New Report: Risky Analysis: Assessing and Improving AI Governance Tools

We are pleased to announce the publication of a new WPF report, “Risky Analysis: Assessing and Improving AI Governance Tools.” This report sets out a definition of AI governance tools, documents why and how these tools are critically important for trustworthy AI, and where these tools are around the world. The report also documents problems in some AI governance tools themselves, and suggests pathways to improve AI governance tools and create an evaluative environment to measure their effectiveness. AI systems should not be deployed without simultaneously evaluating the potential adverse impacts of such systems and mitigating their risks, and most of the world agrees about the need to take precautions against the threats posed. The specific tools and techniques that exist to evaluate and measure AI systems for their inclusiveness, fairness, explainability, privacy, safety and other trustworthiness issues — called in the report collectively AI governance tools – can improve such issues. While some AI governance tools provide reassurance to the public and to regulators, the tools too often lack meaningful oversight and quality assessments. Incomplete or ineffective AI governance tools can create a false sense of confidence, cause unintended problems, and generally undermine the promise of AI systems. The report contains rich background details, use cases, potential solutions to the problems discussed in the report, and a global index of AI Governance Tools.

HIPAA and Reproductive Health: A companion FAQ to the Patient’s Guide to HIPAA

July 2022 Download a PDF The World Privacy Forum publishes and maintains A Patient’s Guide to HIPAA, which is a plain language explanation of how to use the law to guard your health privacy. This companion FAQ on HIPAA is focused on reproductive health privacy in response to the many questions we are receiving from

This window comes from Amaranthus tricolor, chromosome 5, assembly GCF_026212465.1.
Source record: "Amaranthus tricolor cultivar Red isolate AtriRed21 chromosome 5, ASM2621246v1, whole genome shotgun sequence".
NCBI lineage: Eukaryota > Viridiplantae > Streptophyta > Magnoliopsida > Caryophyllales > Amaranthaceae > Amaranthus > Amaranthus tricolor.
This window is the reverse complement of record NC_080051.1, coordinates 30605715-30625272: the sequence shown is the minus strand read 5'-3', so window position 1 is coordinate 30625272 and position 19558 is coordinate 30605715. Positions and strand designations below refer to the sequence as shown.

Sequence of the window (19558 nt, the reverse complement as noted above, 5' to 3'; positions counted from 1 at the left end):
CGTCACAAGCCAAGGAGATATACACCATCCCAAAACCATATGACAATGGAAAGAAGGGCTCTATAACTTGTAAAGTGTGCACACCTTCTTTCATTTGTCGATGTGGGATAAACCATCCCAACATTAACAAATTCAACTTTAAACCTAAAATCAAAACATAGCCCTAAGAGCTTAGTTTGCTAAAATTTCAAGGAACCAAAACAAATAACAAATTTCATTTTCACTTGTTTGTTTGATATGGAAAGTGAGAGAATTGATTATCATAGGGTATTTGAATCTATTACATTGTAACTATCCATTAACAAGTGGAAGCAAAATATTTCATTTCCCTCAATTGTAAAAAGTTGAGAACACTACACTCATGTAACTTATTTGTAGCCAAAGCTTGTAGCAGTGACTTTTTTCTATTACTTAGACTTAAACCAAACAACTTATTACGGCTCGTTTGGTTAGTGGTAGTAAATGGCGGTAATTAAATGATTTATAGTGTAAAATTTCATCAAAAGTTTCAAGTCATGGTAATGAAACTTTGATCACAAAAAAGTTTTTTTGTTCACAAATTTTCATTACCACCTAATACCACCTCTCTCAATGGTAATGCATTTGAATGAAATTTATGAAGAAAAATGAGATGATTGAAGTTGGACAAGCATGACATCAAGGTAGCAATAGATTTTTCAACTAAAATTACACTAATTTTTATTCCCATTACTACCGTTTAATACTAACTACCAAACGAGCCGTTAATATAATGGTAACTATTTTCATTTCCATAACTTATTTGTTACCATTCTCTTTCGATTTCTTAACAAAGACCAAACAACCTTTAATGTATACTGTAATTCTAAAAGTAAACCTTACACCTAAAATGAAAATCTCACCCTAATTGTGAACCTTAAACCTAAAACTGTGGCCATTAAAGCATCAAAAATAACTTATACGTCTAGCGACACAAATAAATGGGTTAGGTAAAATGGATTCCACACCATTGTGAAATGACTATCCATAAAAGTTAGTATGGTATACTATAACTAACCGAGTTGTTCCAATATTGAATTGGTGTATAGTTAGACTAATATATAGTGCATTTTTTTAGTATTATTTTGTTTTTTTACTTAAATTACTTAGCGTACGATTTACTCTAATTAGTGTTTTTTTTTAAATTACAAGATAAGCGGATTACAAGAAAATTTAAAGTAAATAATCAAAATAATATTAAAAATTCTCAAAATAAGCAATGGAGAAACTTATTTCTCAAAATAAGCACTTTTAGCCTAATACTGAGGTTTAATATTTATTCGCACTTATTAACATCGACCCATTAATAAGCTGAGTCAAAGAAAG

Report: From the Filing Cabinet to the Cloud: Updating the Privacy Act of 1974

This comprehensive report and proposed bill text is focused on the Privacy Act of 1974, an important and early Federal privacy law that applies to the government sector and some contractors. The Privacy Act was written for the 1970s information era — an era that was characterized by the use of mainframe computers and filing cabinets. Today’s digital information era looks much different than the ’70s: smart phones are smarter than the old mainframes, and documents are now routinely digitized and stored and perhaps even analyzed in the cloud, among many other changes. The report focuses on why the Privacy Act needs an update that will bring it into this century, and how that could look and work. This work was written by Robert Gellman, and informed by a two-year multi-stakeholder process.

Patient’s Guide to HIPAA: How to Use the Law to Guard your Health Privacy

  Download PDF Download ePub Donate Credits → Version 2.0 Prepared by Robert Gellman for the World Privacy Forum, with assistance from Pam Dixon, executive director, World Privacy Forum. John Fanning, former privacy advocate, U.S. Department of Health and Human Services, and Dr. Lewis Lorton, health technology and privacy expert contributed to the first edition